We use Booking.com for practically all our hotel bookings. Not just because it has so many properties worldwide and excellent prices, but also because it’s so easy to use for everyone – from solo business travelers to big families like ours.

TIP: If you want to compare the prices, sometimes you can find good deals for Iceland accommodation on Hotels Combined. Most often, it will direct you back to Booking.com anyway, but you can see for yourself that you are getting the best deals.

So, this is our guide to some of the best places to stay in Iceland. I hope it helps you find the best lodging options for your upcoming trip. Once again, book your Iceland accommodation as soon as you know your travel dates!

*** Read also: How Expensive is Iceland (+ How To Save Money) ***

If you found this post useful, don’t forget to bookmark it and share it with your friends who are planning a self-drive trip to Iceland. Are you on Pinterest? Pin this image. 

Best places to stay on a self-drive road trip in Iceland and best price - quality hotels in Reykjavik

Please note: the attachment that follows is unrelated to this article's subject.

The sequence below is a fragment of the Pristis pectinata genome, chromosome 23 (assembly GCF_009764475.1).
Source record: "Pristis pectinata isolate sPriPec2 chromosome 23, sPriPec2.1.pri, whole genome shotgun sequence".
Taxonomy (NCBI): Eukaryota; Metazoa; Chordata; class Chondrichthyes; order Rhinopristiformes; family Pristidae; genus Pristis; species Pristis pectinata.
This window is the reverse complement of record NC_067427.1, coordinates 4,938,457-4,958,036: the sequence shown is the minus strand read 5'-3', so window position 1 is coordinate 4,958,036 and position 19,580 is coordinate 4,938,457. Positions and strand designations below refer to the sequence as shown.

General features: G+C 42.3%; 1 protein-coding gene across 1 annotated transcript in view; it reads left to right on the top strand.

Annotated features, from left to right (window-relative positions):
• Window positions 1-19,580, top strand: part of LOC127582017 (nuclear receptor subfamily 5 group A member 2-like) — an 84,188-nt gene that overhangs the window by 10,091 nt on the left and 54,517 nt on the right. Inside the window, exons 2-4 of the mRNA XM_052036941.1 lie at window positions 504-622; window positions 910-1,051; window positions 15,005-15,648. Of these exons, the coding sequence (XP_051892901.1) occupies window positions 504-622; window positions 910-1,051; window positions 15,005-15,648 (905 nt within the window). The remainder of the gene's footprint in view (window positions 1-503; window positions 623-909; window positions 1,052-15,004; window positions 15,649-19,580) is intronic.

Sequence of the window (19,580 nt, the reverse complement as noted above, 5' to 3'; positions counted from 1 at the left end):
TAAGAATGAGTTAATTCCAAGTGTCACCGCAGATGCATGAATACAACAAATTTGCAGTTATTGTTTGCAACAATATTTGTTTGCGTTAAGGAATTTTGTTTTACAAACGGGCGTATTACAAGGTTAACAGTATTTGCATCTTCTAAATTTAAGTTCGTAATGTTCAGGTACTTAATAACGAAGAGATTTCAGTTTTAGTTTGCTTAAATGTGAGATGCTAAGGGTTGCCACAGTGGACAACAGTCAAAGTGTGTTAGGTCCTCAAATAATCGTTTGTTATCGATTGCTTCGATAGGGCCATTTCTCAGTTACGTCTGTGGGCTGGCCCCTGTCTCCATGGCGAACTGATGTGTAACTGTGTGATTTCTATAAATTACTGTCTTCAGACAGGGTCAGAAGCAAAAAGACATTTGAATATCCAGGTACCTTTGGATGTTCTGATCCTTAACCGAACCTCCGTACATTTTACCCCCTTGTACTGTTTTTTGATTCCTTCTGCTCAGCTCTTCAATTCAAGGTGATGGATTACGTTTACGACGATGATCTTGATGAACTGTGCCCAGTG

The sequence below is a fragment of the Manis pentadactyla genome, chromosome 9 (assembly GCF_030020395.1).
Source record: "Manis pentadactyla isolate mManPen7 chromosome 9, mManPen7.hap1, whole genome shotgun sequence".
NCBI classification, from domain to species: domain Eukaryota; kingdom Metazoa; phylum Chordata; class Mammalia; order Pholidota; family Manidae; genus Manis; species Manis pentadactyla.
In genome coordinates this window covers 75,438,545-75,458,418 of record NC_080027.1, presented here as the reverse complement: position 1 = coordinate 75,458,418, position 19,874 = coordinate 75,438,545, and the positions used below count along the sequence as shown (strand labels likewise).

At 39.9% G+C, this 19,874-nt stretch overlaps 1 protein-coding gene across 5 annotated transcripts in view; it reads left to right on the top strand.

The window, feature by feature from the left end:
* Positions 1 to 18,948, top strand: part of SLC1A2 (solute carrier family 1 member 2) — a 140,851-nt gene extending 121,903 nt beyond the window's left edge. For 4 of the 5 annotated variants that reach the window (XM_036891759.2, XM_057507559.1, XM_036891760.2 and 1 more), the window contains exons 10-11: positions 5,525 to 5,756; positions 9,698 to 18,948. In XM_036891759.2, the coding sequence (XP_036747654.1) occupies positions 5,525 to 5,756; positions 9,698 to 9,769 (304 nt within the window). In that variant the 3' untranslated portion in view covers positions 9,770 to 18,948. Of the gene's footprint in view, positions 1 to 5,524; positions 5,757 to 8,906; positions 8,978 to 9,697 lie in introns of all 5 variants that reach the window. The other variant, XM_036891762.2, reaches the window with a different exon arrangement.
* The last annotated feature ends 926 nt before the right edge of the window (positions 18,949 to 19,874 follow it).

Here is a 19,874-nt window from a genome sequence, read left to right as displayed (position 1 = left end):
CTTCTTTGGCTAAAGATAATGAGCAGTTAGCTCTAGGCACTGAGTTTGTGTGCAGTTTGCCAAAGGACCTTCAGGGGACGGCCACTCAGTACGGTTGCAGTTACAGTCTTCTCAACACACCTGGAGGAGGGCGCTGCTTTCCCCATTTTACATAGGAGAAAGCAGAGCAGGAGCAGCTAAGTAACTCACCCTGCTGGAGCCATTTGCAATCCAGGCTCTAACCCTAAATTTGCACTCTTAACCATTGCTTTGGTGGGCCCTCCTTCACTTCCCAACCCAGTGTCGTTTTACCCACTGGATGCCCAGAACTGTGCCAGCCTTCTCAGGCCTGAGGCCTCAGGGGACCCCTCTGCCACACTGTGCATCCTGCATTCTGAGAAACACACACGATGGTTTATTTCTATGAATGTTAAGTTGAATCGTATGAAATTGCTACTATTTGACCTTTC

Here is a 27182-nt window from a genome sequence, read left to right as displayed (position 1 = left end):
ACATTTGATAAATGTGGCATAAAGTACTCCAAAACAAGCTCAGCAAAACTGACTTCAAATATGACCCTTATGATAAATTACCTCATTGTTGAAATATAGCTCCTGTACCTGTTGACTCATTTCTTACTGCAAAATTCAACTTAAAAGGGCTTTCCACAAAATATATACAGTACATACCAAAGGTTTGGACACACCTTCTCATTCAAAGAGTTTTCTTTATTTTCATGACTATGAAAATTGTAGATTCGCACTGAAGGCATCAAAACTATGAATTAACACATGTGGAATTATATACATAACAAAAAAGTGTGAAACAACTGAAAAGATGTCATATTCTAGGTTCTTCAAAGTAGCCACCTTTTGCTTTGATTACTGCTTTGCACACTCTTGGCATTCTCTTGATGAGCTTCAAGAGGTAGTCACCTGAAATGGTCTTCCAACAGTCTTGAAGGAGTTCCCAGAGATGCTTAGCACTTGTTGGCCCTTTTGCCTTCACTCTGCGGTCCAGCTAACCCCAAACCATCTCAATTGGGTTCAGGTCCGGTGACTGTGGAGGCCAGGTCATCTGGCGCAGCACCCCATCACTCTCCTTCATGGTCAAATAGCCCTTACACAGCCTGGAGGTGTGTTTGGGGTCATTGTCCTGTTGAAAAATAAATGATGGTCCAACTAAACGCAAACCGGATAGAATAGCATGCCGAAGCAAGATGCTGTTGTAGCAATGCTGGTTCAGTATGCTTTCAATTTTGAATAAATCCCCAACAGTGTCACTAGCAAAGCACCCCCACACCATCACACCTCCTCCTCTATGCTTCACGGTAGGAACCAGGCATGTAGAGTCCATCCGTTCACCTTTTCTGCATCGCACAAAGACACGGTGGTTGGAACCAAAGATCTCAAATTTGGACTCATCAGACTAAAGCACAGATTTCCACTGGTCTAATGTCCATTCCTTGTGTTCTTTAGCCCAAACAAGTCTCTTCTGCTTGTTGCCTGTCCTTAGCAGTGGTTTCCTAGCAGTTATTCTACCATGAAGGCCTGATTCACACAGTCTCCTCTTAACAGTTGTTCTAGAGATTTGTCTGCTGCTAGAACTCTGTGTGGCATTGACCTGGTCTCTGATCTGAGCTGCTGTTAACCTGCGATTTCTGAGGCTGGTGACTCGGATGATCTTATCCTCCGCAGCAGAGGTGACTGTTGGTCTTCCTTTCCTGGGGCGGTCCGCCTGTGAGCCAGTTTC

1. Hi Jurga,

    Hubby and I are planning a trip to Iceland from Nov 1 – Nov 11. We have a rental car reserved and were planning to spend the first 2 nights in Reyjavik (and have only booked the first 2 nights there) but now are unsure. I feel like your itinerary would be the best suited for us since we are driving and unsure about driving conditions. It seems like you had great weather and I’m expecting the worst (as of today 10.28.19 the forecast is rainy 50% of the time). Should we book accommodations even though we’re not sure about road conditions? Would love your input,

    1. Author